Once upon a time, businesses were encouraged to work on their mission statement.
This sometimes entailed marathon meetings to try to develop a statement that would encompass and describe the company’s goal.
But wait! The company also had to have a vision statement. How were they going to get there? What will it look like?
Sometimes these efforts resulted in a defining, clear-cut statement that told clients and prospects exactly what the company’s goals were and how they would deliver on those goals.
Sometimes these efforts resulted in a muddied, long-winded phrase that used a lot of words that really meant nothing to the company’s clients and prospects.
And, sometimes, it uncovered an inability for the company to clearly identify their purpose and communicate anything!
Now it’s all about branding!
Sounds fancy, right? After all, for years, we identified ‘brand’ with mega corps like Coke, Nike, and IBM. No one really stopped to think that all businesses should have their own unique brand.
After all, branding is simply an embodiment of all those elements we worked so hard on in the ‘90’s, creating a unified message that makes your business easily and instantly recognizable.
If you are looking to develop your brand – or if you already have created your brand but want to ensure it is strong – consider these top three elements.
1. What is your business?
Seems obvious, but sometimes we are so busy working in our business that it can be difficult to take an outside view. Take the time to really evaluate what your business is, and what that looks like. Perhaps you offer a variety of products or services, but what is at the core of your business? Ask yourself what is the key motivation for your business? Why do you do what you do? If you could only do one thing, what would it be? Questions like this can be very revealing, and you might be surprised to discover that your reason for being in your chosen business is very different than what you initially thought. Be sure to write your answers down.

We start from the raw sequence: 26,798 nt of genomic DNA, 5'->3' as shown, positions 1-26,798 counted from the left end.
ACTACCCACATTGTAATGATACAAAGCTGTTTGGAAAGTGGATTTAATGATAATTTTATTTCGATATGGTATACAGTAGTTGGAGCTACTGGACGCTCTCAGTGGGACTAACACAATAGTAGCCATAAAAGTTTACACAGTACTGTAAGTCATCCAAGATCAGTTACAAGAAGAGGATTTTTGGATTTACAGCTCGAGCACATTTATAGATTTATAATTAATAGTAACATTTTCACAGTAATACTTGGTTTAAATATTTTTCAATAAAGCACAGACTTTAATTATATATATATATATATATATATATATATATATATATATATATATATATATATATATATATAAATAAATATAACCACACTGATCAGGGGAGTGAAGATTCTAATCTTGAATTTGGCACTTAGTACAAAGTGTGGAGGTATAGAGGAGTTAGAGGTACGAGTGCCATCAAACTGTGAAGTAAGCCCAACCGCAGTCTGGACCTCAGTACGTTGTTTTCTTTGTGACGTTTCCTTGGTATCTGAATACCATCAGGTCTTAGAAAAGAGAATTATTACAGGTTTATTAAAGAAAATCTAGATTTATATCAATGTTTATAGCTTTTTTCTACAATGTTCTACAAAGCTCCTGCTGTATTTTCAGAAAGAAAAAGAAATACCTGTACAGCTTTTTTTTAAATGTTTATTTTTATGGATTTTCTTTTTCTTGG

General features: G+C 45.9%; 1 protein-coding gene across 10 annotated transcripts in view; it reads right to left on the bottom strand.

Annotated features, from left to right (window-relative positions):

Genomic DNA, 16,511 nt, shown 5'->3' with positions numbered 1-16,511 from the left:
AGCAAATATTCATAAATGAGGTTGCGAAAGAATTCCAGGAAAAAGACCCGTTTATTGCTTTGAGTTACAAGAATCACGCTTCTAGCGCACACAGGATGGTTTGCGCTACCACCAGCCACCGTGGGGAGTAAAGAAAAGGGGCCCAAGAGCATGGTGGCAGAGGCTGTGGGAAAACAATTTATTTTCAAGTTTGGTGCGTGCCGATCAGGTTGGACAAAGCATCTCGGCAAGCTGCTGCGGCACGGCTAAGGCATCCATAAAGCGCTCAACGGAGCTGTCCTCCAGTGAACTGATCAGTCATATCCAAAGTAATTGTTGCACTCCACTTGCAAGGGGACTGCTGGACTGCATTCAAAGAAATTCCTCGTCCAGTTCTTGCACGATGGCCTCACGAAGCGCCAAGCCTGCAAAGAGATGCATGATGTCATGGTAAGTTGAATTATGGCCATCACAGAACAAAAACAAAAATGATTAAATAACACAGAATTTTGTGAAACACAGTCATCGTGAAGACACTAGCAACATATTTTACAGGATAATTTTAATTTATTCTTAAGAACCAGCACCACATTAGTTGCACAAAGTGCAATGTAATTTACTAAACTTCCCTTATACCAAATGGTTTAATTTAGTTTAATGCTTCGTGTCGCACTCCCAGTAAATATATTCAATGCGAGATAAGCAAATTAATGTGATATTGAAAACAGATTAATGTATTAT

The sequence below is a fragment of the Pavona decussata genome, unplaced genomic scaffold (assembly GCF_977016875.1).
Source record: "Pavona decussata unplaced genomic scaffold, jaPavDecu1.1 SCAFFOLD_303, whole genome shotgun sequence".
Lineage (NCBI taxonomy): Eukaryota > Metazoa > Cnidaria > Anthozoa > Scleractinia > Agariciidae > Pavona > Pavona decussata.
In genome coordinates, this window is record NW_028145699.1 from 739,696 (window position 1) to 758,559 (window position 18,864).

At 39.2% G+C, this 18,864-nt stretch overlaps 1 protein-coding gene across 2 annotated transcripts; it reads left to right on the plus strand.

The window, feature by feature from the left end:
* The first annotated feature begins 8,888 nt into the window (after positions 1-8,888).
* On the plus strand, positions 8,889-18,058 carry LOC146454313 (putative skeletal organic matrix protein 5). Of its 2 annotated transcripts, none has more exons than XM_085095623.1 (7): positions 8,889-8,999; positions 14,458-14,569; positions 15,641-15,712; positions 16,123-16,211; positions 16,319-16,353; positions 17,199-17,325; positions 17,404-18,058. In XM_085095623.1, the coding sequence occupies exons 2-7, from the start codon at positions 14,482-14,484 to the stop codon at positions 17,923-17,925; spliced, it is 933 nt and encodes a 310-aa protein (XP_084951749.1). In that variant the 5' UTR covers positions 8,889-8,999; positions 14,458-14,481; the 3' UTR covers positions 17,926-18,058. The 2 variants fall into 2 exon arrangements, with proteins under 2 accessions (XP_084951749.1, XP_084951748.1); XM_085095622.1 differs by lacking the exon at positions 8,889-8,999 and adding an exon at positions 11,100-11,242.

2. Who is your ideal customer?
Another apparently obvious, yet often overlooked, question. If you sell tools and nails, sure you can sell to anyone who comes in the door, but who is your ideal customer? Do you cater to the contractors or to the handyman? I have a client who is a financial planner. He offers everything from insurance to mutual funds to education funds – and everything in between. But who is his ideal client? Where does he want to focus? Is it on the young families, becoming established and raising children? Is it on the middle-aged crowd who have children in college and are now starting to build their net worth? Or is it the retirees, who are now empty-nesters with pensions and an asset base, who need help with planning for their retirement years and the transfer of assets to their children and grandchildren. Once you have identified your ideal customer, you will better understand how you need to communicate your business services to capture their attention.
3. What is your marketing plan?
A marketing plan is not the same as an advertising campaign. A marketing plan is a strategy that is thoughtfully created and executed. It needs to embody things like your logo and corporate colors. An ideal logo will do one of two things; it will be a symbol that tells your clients instantly what your business does, or it will be a symbol that becomes synonymous with your business in the eyes of your clients and prospects. And remember that colors are important. They need to be visually pleasing and create a sense of warmth and trust. Colors that fight with each other or are too startling create subconscious ‘eye-fatigue’ and turns prospects away.
But remember that a marketing plan is much more than this! Once you have created your logo and determined the corporate colors, your marketing plan needs to be built around this foundation, ensuring that they are used consistently to build your brand. How will you communicate your products and services to your clients and prospects? What methods will you use, and how often will you reach out to them. If you are unsure about how to develop a marketing strategy, it would be beneficial to hire an outside consultant to help establish the structure and to assist with keeping it on track.
So get started today! Implement these 3 fundamentals of brand development and you’ll be on your way to building a solid brand for your business.
Until next time…
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